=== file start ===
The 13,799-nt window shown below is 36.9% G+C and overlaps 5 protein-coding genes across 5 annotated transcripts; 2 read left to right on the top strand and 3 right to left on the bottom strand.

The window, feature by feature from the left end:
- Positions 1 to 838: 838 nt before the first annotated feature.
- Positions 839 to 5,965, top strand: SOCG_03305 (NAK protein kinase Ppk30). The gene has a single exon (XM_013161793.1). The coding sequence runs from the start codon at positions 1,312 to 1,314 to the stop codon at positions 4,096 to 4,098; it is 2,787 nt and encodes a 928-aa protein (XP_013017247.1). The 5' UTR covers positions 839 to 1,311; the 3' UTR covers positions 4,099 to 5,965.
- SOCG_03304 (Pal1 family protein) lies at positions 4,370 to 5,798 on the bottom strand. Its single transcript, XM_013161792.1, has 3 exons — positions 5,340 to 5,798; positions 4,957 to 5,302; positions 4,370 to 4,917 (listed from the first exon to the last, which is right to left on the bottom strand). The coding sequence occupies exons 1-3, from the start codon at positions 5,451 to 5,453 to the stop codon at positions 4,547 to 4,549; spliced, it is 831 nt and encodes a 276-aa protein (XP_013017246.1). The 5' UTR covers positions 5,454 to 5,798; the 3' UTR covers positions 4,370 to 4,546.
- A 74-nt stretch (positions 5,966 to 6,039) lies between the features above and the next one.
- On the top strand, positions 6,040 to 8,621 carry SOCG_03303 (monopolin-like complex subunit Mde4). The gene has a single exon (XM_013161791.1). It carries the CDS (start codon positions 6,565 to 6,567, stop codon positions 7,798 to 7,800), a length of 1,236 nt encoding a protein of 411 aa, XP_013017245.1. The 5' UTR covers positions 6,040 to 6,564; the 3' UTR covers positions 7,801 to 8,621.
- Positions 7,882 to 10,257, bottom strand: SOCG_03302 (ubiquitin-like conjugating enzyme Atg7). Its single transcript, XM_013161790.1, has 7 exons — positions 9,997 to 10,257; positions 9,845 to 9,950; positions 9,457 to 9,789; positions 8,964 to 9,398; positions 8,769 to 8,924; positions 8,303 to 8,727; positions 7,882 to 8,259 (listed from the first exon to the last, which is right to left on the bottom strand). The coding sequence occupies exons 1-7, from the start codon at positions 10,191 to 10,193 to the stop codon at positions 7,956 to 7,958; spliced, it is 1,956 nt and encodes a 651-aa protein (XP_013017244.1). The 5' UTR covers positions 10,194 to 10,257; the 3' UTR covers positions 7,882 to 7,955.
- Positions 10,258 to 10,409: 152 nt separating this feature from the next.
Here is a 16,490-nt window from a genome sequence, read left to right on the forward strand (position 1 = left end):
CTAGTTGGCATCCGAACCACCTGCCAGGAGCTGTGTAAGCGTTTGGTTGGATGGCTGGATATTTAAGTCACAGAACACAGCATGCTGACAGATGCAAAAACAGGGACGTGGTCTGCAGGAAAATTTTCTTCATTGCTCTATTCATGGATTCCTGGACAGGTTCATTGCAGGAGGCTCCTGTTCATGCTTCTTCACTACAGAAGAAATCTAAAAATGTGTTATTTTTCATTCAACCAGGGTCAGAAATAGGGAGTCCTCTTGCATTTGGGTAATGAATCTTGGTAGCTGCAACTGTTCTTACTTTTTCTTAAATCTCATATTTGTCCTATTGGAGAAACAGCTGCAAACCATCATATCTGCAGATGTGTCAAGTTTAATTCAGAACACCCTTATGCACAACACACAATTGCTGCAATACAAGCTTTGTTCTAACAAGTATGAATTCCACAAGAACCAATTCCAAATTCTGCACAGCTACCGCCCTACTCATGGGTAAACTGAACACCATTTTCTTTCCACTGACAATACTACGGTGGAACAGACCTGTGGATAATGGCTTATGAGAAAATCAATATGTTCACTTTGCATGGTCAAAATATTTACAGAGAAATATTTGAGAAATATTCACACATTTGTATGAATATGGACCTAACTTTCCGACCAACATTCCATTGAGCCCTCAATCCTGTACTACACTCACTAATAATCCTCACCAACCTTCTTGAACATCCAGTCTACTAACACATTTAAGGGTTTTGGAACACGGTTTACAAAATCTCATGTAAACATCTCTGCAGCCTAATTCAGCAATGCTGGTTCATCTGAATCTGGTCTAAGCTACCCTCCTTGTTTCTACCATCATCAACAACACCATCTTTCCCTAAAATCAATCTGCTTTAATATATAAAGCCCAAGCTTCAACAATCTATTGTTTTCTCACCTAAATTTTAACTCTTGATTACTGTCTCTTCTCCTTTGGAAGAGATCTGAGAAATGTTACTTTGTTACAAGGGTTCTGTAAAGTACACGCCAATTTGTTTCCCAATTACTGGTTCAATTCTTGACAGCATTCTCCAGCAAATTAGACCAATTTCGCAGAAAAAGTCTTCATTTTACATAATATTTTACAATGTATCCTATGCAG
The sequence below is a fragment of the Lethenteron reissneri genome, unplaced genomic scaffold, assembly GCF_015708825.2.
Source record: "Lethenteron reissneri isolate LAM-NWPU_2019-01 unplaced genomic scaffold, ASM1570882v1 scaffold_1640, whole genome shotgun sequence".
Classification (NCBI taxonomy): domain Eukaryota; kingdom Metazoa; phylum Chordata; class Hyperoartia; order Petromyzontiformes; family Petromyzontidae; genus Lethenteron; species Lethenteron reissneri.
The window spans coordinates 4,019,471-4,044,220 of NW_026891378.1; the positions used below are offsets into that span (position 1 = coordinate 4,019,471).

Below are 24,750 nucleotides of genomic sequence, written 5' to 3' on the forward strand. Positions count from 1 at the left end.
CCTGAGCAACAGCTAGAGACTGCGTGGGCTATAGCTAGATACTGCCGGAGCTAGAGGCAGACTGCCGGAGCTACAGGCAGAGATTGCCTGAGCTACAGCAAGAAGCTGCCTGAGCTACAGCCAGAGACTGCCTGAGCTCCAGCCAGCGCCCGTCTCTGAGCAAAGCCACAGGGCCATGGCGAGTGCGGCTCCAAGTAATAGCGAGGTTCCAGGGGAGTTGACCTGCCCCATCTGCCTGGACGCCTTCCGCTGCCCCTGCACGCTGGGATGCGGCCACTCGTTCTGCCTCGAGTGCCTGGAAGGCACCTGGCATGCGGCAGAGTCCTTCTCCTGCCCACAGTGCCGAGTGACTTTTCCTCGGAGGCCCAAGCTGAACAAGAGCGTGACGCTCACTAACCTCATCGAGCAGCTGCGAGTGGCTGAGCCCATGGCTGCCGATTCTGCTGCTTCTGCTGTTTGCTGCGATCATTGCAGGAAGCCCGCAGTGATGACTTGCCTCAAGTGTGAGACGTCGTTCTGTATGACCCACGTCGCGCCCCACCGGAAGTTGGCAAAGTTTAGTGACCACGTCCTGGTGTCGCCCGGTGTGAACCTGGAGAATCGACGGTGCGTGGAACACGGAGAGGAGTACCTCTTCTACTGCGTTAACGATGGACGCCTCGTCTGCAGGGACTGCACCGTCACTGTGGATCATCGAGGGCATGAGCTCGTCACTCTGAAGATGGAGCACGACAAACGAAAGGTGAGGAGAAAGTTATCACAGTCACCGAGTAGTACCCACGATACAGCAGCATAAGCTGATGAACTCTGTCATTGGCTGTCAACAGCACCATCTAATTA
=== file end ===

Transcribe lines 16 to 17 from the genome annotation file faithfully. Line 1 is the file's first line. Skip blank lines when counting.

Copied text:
Below are 24,750 nucleotides of genomic sequence, written 5' to 3' on the forward strand. Positions count from 1 at the left end.
CCTGAGCAACAGCTAGAGACTGCGTGGGCTATAGCTAGATACTGCCGGAGCTAGAGGCAGACTGCCGGAGCTACAGGCAGAGATTGCCTGAGCTACAGCAAGAAGCTGCCTGAGCTACAGCCAGAGACTGCCTGAGCTCCAGCCAGCGCCCGTCTCTGAGCAAAGCCACAGGGCCATGGCGAGTGCGGCTCCAAGTAATAGCGAGGTTCCAGGGGAGTTGACCTGCCCCATCTGCCTGGACGCCTTCCGCTGCCCCTGCACGCTGGGATGCGGCCACTCGTTCTGCCTCGAGTGCCTGGAAGGCACCTGGCATGCGGCAGAGTCCTTCTCCTGCCCACAGTGCCGAGTGACTTTTCCTCGGAGGCCCAAGCTGAACAAGAGCGTGACGCTCACTAACCTCATCGAGCAGCTGCGAGTGGCTGAGCCCATGGCTGCCGATTCTGCTGCTTCTGCTGTTTGCTGCGATCATTGCAGGAAGCCCGCAGTGATGACTTGCCTCAAGTGTGAGACGTCGTTCTGTATGACCCACGTCGCGCCCCACCGGAAGTTGGCAAAGTTTAGTGACCACGTCCTGGTGTCGCCCGGTGTGAACCTGGAGAATCGACGGTGCGTGGAACACGGAGAGGAGTACCTCTTCTACTGCGTTAACGATGGACGCCTCGTCTGCAGGGACTGCACCGTCACTGTGGATCATCGAGGGCATGAGCTCGTCACTCTGAAGATGGAGCACGACAAACGAAAGGTGAGGAGAAAGTTATCACAGTCACCGAGTAGTACCCACGATACAGCAGCATAAGCTGATGAACTCTGTCATTGGCTGTCAACAGCACCATCTAATTA